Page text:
Our catch


Atlantic Cod (MSC certified)

Saithe / Atlantic Pollock (MSC certified)

Langoustines / Nephrops

Scallops

Plaice

Atlantic Wolffish

European Squid

Haddock (MSC certified)

Hake

Monkfish

Whiting

Megrim

Lemon Sole

Gray Sole

 

*Check with us for current catch and shipping list as some species may not be available in all markets.  


 

 

Atlantic Haddock

Melanogrammus aeglefinus

Scottish Seas haddock is caught by a MSC-certified fleet both in the North Sea and the West Coast of Scotland. Haddock is a flaky white fish that lends itself to all types of cuisine, from the humble fish-n-chips to the top tables in Paris and around the world.

Available fresh, frozen and value-added.

Few fisheries in the world have reached the standard set by the Scottish haddock fleet. Their work over the past five years of MSC certification really shows their commitment to sustainability and responsible management. It’s good to see that MSC certification is bringing tangible benefits to the Scottish haddock industry and I hope we will see these continue.
— -Claire Pescod, MSC

Atlantic cod

Gadus morhua

The ever popular cod is one of the main species our fleet targets. We fish for cod under strict MSC certification and responsible management practices so that we can continue bringing cod to your table.

Our cod is perfect for all types of cuisines, from elegant restaurant diners to the weeknight dinner table at home. It is a flaky, light and beautifully white fleshed fish.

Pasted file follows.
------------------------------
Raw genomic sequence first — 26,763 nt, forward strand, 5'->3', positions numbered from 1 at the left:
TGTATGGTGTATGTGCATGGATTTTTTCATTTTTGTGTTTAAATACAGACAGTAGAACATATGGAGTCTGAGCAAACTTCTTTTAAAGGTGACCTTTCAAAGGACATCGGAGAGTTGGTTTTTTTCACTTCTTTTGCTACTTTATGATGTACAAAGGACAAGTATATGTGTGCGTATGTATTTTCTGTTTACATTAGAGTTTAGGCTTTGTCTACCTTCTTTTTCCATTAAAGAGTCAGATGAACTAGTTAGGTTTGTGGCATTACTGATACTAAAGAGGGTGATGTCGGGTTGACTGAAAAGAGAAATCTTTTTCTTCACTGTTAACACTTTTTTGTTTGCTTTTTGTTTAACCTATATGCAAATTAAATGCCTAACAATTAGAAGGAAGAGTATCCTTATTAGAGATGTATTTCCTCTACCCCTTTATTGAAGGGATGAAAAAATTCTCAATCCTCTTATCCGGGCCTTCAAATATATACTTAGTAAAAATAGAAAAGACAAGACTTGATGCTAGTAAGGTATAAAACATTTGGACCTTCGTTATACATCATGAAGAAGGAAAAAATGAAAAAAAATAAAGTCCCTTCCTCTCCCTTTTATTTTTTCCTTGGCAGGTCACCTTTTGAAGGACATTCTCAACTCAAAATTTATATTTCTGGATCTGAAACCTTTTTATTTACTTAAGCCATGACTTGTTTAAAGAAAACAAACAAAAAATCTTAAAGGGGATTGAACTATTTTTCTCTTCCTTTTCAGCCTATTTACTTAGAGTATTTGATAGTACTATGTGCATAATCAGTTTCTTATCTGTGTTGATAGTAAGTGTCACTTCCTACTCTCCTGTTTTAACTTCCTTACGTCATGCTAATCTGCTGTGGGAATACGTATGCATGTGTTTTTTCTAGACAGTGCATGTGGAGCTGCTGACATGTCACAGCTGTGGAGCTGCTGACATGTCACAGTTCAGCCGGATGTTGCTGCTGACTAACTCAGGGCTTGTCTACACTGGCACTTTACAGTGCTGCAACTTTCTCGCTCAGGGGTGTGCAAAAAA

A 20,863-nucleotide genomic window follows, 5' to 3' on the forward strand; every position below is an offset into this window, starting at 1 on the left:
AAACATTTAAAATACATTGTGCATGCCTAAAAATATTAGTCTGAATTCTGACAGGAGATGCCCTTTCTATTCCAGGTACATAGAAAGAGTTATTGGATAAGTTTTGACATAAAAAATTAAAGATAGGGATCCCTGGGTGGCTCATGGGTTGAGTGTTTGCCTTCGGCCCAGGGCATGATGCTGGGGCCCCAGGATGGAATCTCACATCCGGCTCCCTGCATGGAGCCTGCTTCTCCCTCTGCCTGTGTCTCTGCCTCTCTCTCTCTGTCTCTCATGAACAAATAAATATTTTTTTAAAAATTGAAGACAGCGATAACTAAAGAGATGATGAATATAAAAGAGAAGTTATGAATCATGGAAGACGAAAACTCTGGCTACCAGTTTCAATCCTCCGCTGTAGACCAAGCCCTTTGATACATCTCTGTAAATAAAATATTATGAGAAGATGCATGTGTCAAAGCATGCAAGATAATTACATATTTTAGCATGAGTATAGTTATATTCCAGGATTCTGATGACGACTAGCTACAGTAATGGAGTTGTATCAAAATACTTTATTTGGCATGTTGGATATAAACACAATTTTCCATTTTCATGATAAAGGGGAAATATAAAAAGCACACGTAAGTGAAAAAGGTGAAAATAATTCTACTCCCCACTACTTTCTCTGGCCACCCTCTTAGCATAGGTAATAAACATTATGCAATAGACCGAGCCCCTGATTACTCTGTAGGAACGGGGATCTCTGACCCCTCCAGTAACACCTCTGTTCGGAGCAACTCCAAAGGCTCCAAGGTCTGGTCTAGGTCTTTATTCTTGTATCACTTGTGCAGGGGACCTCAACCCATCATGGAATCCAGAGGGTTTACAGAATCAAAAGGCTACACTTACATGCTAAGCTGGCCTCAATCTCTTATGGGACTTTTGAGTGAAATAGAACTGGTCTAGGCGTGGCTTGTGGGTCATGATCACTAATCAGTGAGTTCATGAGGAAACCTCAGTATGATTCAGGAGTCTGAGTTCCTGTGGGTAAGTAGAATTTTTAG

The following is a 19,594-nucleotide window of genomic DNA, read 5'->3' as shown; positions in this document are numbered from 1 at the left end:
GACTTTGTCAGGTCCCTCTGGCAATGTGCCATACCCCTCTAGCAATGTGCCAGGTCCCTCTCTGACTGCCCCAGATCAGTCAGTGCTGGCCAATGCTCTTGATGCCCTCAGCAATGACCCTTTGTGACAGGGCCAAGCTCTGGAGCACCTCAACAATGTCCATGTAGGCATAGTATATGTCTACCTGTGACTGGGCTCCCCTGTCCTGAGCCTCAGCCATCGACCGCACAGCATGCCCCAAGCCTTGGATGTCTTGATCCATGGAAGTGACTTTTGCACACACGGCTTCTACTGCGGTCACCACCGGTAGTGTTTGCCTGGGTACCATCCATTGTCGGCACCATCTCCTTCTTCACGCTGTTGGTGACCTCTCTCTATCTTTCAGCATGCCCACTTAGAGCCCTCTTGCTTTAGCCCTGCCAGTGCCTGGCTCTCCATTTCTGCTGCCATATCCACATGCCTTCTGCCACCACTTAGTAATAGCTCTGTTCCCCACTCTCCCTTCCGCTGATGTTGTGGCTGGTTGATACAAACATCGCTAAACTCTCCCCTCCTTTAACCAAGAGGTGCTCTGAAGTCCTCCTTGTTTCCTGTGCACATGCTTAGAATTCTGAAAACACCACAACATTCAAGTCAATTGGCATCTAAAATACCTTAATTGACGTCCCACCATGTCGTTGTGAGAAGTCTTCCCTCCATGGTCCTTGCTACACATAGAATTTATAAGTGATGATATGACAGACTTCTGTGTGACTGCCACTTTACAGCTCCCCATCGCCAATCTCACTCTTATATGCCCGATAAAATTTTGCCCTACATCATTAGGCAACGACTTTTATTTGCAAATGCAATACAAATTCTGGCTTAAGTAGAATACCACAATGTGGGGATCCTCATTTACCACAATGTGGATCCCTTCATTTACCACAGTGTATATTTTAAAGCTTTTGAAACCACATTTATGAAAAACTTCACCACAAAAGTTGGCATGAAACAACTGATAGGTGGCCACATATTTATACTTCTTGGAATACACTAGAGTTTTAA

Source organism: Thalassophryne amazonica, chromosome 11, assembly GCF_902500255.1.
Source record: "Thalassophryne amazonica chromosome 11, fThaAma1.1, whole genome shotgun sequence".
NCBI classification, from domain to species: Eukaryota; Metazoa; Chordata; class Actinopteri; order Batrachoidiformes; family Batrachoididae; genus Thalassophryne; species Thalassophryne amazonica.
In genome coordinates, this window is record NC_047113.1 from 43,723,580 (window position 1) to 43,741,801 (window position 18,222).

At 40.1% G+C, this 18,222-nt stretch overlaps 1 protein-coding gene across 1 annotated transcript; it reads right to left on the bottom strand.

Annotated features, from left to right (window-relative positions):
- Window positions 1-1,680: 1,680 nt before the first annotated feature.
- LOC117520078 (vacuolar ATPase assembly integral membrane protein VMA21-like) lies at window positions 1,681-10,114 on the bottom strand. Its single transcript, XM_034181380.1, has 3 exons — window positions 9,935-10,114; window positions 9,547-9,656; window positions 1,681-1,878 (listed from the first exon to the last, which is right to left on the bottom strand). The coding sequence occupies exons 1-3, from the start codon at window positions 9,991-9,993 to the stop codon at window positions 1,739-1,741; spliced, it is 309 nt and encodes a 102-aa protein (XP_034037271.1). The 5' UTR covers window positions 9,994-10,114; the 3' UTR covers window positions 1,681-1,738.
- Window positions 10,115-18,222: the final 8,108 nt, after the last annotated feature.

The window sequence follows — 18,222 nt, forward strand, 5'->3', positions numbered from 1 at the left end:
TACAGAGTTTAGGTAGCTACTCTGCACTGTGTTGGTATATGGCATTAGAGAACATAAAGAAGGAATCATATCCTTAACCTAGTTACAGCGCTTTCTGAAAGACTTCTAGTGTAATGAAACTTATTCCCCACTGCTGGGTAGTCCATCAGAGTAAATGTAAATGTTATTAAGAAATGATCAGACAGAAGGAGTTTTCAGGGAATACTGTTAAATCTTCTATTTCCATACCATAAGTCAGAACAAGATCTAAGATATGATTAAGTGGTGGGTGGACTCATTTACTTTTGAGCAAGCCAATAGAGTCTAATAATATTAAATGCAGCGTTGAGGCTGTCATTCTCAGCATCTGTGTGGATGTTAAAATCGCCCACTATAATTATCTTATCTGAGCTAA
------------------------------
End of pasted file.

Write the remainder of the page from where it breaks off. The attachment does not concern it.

logo MSC copy.png

Whiting

Merlangius merlangus

Smaller than either cod or haddock, Scottish Sea whiting is a quick-cooking whitefish that is underexposed in the US market.  A great value for fillet or portion programs in foodservice and retail.

Whiting fish supplies important nutrients, including protein and a small amount of fat. A 3-ounce serving contains about 15 grams of protein, with about 1 gram of fat, some of which is healthy, omega-3 fatty acids that help protect your heart from disease
— Livestrong

Monkfish

Lophius piscatorius / L. budegassa

Monkfish is a premium market choice caught in the deep cold waters on the continental shelf, as well as off the West Coast of Scotland. Chefs use the firm textured tails in a wide range of preparations. It's a top culinary choice with a sweet, brilliantly white and almost shellfish-like richness. Monkfish is considered a delicacy across Europe and in Japan.

Monkfish is sometimes called “poor man’s lobster” because of its sweet, firm white flesh, but don’t think that it’s a second choice ingredient. Chefs love monkfish because it’s so versatile...
— Food & Wine magazine

 

Langoustines

Nephrops norvegicus

Historically a decadent menu offering across Europe, these small lobster-like crustaceans are relatively new to chefs in North America. The tails can be prepared in or out of their thin pink shell, while the heads and claws make for rich stocks and broths. The tail meat is sweet and has enough rich taste to stand on its own merits. Yet the flavor pairs well with meats such as veal or bacon. Langoustines from Scottish waters are famous with chefs around the globe, and home cooks are becoming increasingly familiar with this newly available seafood.  

Scottish Seas langoustines are frozen immediately after being caught to ensure maximum freshness.

Scottish Seas langoustines are caught by both trawl and creel.

Forget foie. Forget caviar. Langoustines are the new marker of haute cuisine. Slim, pinkish-orange, and built like a basketball player (all arms and legs), Nephrops norvegicus is a shrimpy-looking crustacean in the lobster family. Its body can grow up to ten inches long, but it’s basically just the delicious tail meat that has chefs from Copenhagen to Vegas in a full-on frenzy.